Balloon Capsule 1 Retrieved – First Photos!

This is a follow-up to the Balloon Launch 1 Report. We received a call from a farmer named Leonard in Newton, ON who had found our balloon capsule in his corn field in late October.  We travelled up there on Saturday and retrieved everything – INCLUDING THE VIDEO!

Unfortunately, the weather had destroyed the phone number on the side of the capsule, so he was not able to call us when he first found it and was (understandably) reluctant to investigate a white box that had fallen by parachute into his field. It was not until he opened up the box and inspected the camera that he was able to find the phone number and call us. And even then, it was only by chance that, as we started recording prior to launch, the sign containing our phone number was blown into view of the camera by the wind.  By watching the video, Leonard was able to find my number and notify me that he had found our capsule almost three months after we had launched it!

 

Meeting Leonard was an absolute pleasure because I could tell he was just as fascinated by this project as I was.  He told us everything he could about where the capsule was found and the condition it was in.  It had apparently landed fairly hard, but not enough to crack the styrofoam.  A small chunk was missing from the bottom where the foam was weakest, and one corner had a dent, but otherwise the structure of the capsule had remained intact.  The parachute was in good condition (although we obviously wont use it again) and although we could see some minor strain on the interior of the capsule lid, it clearly had no trouble supporting our load.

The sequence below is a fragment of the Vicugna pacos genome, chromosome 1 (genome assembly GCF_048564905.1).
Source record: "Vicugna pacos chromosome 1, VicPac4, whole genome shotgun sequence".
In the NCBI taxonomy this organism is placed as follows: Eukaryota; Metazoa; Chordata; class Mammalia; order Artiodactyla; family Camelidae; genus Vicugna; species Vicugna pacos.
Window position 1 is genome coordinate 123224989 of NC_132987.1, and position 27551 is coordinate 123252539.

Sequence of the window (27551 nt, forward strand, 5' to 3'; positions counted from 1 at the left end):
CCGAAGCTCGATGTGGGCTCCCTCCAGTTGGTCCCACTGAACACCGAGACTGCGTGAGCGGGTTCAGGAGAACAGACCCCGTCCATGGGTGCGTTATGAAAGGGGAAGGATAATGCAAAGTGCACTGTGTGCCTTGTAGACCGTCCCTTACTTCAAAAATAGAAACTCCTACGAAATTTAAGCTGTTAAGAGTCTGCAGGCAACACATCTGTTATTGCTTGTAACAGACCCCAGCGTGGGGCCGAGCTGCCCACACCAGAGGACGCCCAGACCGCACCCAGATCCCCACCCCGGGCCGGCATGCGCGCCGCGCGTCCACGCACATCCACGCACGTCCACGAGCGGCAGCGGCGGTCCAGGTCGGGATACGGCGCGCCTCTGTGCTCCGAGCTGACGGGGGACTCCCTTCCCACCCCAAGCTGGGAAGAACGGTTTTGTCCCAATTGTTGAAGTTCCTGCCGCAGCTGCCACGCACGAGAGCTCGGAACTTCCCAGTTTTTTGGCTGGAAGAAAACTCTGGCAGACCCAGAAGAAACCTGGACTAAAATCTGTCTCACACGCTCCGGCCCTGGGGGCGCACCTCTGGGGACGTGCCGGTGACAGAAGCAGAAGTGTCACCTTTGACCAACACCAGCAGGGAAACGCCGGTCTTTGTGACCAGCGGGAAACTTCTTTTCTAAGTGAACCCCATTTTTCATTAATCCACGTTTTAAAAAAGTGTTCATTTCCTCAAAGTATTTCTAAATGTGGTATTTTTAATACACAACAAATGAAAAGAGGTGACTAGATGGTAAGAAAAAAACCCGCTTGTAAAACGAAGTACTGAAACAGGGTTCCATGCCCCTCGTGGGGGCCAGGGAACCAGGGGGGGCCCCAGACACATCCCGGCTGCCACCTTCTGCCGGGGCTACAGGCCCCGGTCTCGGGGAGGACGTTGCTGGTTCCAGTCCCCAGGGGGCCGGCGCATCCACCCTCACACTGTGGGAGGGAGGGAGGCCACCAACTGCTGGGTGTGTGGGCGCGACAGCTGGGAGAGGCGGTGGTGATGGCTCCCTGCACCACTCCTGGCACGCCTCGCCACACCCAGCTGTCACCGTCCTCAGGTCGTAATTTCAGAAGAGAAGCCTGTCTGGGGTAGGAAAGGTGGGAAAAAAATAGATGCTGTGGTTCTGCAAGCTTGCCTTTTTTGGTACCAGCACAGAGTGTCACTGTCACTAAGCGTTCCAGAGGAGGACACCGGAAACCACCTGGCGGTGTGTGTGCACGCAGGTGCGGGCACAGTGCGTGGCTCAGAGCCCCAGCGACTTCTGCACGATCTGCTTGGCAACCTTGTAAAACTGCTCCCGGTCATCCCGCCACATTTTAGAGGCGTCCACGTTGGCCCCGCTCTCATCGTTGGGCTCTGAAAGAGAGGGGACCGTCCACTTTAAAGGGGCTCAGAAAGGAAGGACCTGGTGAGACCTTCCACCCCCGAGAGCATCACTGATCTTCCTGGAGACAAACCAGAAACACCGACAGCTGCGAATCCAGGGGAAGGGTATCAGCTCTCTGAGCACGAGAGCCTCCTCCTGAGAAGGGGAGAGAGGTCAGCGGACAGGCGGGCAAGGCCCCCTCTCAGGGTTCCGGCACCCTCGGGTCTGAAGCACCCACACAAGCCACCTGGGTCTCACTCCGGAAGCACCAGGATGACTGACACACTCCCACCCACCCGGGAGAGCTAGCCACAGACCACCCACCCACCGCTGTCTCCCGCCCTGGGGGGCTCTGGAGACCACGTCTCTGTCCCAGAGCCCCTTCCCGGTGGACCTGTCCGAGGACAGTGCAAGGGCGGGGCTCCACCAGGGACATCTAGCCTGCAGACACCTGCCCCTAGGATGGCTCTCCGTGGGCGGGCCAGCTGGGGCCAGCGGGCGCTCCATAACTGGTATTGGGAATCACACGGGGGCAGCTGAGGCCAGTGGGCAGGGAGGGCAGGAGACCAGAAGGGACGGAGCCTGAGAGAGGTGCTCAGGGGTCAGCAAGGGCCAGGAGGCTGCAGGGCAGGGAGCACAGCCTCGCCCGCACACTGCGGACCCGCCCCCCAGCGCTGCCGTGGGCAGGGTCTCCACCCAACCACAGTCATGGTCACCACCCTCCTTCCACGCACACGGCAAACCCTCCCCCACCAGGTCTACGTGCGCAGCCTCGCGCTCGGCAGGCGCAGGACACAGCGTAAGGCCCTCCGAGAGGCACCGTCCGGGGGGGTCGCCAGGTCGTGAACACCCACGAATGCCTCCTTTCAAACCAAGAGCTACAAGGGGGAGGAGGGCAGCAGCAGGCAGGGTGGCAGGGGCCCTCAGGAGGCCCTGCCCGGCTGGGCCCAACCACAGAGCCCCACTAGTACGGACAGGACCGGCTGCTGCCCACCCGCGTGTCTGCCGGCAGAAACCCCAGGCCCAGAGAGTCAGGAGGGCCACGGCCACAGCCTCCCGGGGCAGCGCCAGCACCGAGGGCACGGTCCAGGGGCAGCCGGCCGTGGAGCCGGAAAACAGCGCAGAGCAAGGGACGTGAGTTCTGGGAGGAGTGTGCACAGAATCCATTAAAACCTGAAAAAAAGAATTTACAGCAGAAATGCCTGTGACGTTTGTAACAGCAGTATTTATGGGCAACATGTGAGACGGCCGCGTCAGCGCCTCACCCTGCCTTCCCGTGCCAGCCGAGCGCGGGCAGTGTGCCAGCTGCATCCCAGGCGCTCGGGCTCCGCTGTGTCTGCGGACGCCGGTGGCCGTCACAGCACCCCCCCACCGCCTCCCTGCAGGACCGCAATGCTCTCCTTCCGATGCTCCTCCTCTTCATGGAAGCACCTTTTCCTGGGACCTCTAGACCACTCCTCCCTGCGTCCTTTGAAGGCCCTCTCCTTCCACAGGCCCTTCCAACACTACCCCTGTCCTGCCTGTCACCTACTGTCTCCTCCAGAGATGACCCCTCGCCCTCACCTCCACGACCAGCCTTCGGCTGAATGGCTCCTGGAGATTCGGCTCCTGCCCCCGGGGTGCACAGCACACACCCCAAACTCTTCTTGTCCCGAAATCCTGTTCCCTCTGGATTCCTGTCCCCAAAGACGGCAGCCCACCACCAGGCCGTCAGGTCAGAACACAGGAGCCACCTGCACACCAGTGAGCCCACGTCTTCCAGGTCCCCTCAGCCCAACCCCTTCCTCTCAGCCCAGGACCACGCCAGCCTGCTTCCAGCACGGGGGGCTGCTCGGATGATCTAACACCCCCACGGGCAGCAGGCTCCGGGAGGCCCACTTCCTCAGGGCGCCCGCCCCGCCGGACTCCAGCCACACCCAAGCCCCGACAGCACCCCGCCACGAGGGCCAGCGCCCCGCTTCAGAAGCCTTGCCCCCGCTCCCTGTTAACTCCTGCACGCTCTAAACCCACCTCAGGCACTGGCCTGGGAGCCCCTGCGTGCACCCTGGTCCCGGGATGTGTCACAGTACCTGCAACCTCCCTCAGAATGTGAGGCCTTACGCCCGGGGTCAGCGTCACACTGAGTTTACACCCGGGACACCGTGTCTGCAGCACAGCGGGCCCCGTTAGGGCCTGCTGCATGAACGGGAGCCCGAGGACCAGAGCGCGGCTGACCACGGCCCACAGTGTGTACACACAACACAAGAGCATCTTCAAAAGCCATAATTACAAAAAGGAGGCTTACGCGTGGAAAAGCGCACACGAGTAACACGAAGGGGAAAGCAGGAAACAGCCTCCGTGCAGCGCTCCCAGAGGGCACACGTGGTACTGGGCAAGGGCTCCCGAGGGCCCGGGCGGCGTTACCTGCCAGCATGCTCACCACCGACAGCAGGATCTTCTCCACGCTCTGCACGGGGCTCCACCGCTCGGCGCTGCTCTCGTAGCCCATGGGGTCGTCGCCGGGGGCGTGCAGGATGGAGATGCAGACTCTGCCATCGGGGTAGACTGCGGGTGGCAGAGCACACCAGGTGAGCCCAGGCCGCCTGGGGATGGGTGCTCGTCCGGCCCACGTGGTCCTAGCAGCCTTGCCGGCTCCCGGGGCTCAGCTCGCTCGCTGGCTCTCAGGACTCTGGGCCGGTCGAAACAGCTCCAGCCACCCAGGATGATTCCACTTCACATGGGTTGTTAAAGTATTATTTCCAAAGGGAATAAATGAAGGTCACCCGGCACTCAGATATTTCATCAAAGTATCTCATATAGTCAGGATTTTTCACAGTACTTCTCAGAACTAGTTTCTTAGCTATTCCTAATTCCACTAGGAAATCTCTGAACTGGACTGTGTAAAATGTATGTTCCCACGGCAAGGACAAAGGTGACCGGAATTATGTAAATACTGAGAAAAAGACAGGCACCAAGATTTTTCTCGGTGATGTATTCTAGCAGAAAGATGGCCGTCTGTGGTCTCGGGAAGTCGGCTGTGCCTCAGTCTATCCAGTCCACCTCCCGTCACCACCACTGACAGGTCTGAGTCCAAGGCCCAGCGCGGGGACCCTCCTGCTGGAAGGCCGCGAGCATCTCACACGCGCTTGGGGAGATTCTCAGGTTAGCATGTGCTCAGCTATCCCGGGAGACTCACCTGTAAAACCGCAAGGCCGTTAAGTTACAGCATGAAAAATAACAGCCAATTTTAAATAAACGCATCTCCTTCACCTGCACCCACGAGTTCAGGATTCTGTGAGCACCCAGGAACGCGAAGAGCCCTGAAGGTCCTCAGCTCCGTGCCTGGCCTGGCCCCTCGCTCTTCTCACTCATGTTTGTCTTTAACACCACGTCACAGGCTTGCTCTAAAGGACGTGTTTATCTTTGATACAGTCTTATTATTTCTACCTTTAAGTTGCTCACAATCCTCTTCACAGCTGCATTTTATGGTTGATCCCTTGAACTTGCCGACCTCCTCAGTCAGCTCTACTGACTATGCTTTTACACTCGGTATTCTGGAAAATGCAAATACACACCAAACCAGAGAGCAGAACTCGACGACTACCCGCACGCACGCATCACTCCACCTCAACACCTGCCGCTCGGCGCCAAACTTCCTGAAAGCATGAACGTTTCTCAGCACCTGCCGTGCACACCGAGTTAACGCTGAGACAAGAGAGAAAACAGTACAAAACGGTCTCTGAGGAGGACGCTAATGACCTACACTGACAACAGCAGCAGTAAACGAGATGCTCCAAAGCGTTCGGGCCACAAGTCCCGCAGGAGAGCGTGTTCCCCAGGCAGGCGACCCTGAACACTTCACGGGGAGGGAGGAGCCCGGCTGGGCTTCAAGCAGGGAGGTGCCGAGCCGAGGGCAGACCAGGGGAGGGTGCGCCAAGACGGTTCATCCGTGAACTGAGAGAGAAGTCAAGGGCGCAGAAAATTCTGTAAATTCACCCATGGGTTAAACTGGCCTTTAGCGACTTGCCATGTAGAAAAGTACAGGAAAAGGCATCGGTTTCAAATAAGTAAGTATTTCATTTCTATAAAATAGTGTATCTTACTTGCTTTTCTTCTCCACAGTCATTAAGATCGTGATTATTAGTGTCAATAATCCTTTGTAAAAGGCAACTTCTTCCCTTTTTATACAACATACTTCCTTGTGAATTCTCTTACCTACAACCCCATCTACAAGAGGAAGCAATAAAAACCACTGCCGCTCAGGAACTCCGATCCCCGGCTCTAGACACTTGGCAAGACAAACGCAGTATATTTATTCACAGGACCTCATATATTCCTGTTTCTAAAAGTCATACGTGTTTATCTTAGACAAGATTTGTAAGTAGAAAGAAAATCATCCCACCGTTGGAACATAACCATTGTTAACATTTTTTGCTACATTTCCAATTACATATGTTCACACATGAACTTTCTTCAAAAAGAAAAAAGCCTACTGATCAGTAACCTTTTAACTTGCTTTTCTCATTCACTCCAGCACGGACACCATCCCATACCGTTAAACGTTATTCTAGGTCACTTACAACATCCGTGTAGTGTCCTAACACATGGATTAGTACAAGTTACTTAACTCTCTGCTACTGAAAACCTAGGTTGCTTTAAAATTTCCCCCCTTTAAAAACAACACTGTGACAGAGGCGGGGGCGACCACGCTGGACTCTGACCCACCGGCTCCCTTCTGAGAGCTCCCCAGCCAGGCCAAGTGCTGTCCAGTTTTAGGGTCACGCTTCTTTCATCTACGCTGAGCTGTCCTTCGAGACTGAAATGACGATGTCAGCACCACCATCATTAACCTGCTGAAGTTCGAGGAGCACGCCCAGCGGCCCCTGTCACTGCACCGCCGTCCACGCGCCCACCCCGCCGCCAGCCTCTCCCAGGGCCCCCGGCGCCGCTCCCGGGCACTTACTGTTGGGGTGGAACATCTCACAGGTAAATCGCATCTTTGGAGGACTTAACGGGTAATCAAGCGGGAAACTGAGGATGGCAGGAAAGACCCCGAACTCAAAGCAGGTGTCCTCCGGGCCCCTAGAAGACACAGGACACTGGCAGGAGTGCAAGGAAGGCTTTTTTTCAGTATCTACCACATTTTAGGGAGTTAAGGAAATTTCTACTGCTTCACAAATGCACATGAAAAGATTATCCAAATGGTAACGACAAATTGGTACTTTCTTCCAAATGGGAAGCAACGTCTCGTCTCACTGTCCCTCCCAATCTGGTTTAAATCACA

Leonard was able to power on the camera after charging (which was to be expected, considering the casing was waterproof and shockproof), and this was how he was able to find our number and contact us.  We were so excited about it that we transferred it from the SD card to my computer as soon as we got to the car. The footage the HD Hero camera captured is breathtaking.  Expect a full video to be posted soon.

What really blew us away was the iPhone 3G.  Leonard said that when he had pulled the iPhone/battery out of the heated sock, the phone had become unplugged from the battery. The rubber case also appears to have a small section broken off of it where the elastic that was keeping the battery plugged in had come off.  Sadly, there is no way of knowing when the phone became unplugged from the battery, but given that the phone had reported 100% battery power during its last transmission this may not be important.  Other than the damage to the case and a fair bit of dirt, the iPhone appeared to be intact externally.  Curious to see if we could retrieve any logs from the phone, I plugged it in to charge and after about an hour of charging the iPhone 3G powered on!   It had spent nearly two months in a corn field, had endured at least some amount of rain and mud – all after travelling 100,000 feet above the earth and experiencing extraterrestrial environmental conditions – and all it needed was a recharge and it was good to go.  Color me impressed!

There were no crash logs on the device, however.  Nor were there any signs of software or mechanical failure.  Why the phone stopped transmitting is still subject to question.  I may just have to stuff it into the other heated sock and stick it in the freezer again.

Anyway, the important thing now are the photos!  Here are some screens from our capsule:

And here are all the photos we took during our road trip up to Newton.  Special thanks to Mitch for taking so many awesome pics!


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